The 4 Most Important Pieces of Advice This Financial Advisor Gave To His 3 Daughters
GOBankingRates wants to empower women to take control of their finances. According to the latest stats, women hold $72 billion in private wealth — but fewer women than men consider themselves to be in “good” or “excellent” financial shape. Women are less likely to be investing and are more likely to have debt, and women are still being paid less than men overall. Our “Financially Savvy Female” column will explore the reasons behind these inequities and provide solutions to change them. We believe financial equality begins with financial literacy, so we’re providing tools and tips for women, by women to take control of their money and help them live a richer life.
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In today’s column, we chat with Urban Adams, an investment advisor at Dynamic Wealth Advisors and the father of three young adult daughters. Here, he shares the financial lessons he taught them, his advice for other parents who want to raise financially savvy females and how being the father of daughters affected how he advises others in his practice.
What are the most important financial lessons you taught your daughters?
There are quite a few I taught them, [but the most important were] 1) wants versus needs, 2) saving for larger purchases, 3) independence by having their own money, and 4) awareness of what was saved for college for them.
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Whenever a financial lesson to be taught presented itself, I would discuss it with them individually or as a group. More specifically, one example was opening checking accounts for them at the local credit union when they each turned 13. This got them comfortable with using a debit card, managing the balance, spending, etc. When each got their first job with W-2 income, I helped them open a Roth IRA to begin saving for retirement.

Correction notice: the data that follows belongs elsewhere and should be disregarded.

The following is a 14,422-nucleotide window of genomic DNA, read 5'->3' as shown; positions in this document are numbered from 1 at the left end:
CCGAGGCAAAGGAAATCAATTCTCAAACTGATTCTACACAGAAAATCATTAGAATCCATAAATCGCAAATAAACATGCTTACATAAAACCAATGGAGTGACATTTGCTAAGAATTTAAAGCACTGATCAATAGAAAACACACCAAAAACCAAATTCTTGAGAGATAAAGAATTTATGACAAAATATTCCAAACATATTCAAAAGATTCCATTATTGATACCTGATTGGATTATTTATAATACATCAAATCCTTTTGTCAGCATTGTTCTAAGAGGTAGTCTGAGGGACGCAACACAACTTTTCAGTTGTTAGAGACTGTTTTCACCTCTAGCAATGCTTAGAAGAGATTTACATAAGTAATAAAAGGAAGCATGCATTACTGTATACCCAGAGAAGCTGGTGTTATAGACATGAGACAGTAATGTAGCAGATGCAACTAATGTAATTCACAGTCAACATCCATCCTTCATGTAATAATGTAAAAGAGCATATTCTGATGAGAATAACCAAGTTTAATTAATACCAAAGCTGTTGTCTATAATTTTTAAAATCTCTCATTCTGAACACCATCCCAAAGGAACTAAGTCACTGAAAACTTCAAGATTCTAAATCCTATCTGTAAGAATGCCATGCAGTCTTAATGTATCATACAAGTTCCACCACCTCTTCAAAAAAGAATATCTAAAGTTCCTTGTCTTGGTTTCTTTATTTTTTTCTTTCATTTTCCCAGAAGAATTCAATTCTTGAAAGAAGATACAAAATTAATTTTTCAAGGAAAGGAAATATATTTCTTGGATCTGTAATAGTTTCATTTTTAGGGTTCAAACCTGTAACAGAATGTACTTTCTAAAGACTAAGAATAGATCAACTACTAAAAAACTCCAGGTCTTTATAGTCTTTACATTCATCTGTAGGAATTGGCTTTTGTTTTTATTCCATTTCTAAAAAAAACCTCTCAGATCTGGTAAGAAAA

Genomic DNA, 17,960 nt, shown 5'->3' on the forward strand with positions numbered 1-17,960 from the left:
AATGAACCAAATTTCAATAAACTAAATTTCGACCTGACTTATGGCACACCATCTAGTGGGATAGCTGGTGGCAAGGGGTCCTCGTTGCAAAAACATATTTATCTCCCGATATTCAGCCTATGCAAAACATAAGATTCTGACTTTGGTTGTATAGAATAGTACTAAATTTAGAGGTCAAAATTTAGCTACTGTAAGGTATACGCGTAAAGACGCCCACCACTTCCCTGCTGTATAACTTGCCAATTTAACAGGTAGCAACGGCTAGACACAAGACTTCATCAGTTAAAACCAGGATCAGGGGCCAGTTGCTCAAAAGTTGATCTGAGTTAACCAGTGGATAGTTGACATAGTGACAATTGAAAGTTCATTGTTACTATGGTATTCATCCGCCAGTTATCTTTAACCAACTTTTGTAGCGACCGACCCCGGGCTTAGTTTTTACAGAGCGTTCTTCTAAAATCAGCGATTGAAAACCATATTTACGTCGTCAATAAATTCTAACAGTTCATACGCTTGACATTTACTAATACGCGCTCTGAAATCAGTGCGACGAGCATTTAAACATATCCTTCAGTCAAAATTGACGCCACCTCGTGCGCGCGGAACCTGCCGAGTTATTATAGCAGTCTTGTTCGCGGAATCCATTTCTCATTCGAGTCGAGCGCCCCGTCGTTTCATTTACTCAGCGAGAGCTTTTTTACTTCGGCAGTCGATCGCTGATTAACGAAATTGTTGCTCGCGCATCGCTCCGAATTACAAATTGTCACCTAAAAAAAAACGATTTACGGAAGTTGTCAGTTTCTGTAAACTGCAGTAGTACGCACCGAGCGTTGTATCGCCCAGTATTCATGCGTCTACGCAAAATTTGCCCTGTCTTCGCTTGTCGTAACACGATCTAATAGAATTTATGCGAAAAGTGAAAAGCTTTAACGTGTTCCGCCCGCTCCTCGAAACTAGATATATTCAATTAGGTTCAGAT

As the father of daughters, it was important for me to set them on a path to being financially independent. I have told my daughters numerous times over the years (they are 18, 19 and 21 now) that I will teach them the tools to be financially independent — with the aim of not having to be dependent on a mate or partner. More personally, I’ve told them many times over the years that the only male they would ever be financially dependent on was me — and I was teaching them the lessons that would help them avoid being dependent on anyone.
When should parents start talking to their daughters about money?
It should start as soon as they start using money. Based on my experience, my daughters all learned at different paces. Until they recognize the “value” of money, it is difficult to teach some lessons. As a result, there is not a clear-cut age per se. Once they recognize that value, it becomes easier to teach the lessons.
How has being the father of daughters affected how you advise others in your practice?
It has had a great deal of influence. In addition to my career, I have coached female youth sports teams for over 15 years. My role as a father, advisor and volunteer has no doubt molded my communication style.
I have also learned that many of my female clients in their 20s and 30s do not always have a great deal of financial knowledge when they first meet with me. And my goal for those clients is the same as for my daughters.
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